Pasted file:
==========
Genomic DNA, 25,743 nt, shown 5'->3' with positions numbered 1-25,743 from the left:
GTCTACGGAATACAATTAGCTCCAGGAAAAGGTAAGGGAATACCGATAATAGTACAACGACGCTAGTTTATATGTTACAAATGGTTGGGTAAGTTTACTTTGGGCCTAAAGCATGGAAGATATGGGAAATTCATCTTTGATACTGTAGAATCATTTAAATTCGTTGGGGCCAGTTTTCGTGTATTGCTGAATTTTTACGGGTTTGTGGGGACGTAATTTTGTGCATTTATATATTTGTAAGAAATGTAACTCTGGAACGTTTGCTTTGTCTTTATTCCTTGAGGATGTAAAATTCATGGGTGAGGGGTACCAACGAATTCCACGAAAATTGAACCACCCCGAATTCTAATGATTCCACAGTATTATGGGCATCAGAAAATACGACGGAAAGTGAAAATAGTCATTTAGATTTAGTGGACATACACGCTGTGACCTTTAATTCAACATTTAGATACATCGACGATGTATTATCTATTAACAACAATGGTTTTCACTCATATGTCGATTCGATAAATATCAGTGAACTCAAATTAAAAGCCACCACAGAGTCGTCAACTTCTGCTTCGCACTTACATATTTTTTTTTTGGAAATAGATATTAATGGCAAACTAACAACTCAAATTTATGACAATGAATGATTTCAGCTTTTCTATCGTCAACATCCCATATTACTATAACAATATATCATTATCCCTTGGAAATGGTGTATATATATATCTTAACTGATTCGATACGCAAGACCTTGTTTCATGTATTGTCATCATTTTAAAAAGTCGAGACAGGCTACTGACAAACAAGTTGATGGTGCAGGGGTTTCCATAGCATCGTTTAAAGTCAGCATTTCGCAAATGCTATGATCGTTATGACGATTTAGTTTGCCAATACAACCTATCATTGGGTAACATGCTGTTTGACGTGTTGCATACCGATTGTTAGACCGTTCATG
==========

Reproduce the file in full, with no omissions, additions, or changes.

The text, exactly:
Genomic DNA, 25,743 nt, shown 5'->3' with positions numbered 1-25,743 from the left:
GTCTACGGAATACAATTAGCTCCAGGAAAAGGTAAGGGAATACCGATAATAGTACAACGACGCTAGTTTATATGTTACAAATGGTTGGGTAAGTTTACTTTGGGCCTAAAGCATGGAAGATATGGGAAATTCATCTTTGATACTGTAGAATCATTTAAATTCGTTGGGGCCAGTTTTCGTGTATTGCTGAATTTTTACGGGTTTGTGGGGACGTAATTTTGTGCATTTATATATTTGTAAGAAATGTAACTCTGGAACGTTTGCTTTGTCTTTATTCCTTGAGGATGTAAAATTCATGGGTGAGGGGTACCAACGAATTCCACGAAAATTGAACCACCCCGAATTCTAATGATTCCACAGTATTATGGGCATCAGAAAATACGACGGAAAGTGAAAATAGTCATTTAGATTTAGTGGACATACACGCTGTGACCTTTAATTCAACATTTAGATACATCGACGATGTATTATCTATTAACAACAATGGTTTTCACTCATATGTCGATTCGATAAATATCAGTGAACTCAAATTAAAAGCCACCACAGAGTCGTCAACTTCTGCTTCGCACTTACATATTTTTTTTTTGGAAATAGATATTAATGGCAAACTAACAACTCAAATTTATGACAATGAATGATTTCAGCTTTTCTATCGTCAACATCCCATATTACTATAACAATATATCATTATCCCTTGGAAATGGTGTATATATATATCTTAACTGATTCGATACGCAAGACCTTGTTTCATGTATTGTCATCATTTTAAAAAGTCGAGACAGGCTACTGACAAACAAGTTGATGGTGCAGGGGTTTCCATAGCATCGTTTAAAGTCAGCATTTCGCAAATGCTATGATCGTTATGACGATTTAGTTTGCCAATACAACCTATCATTGGGTAACATGCTGTTTGACGTGTTGCATACCGATTGTTAGACCGTTCATG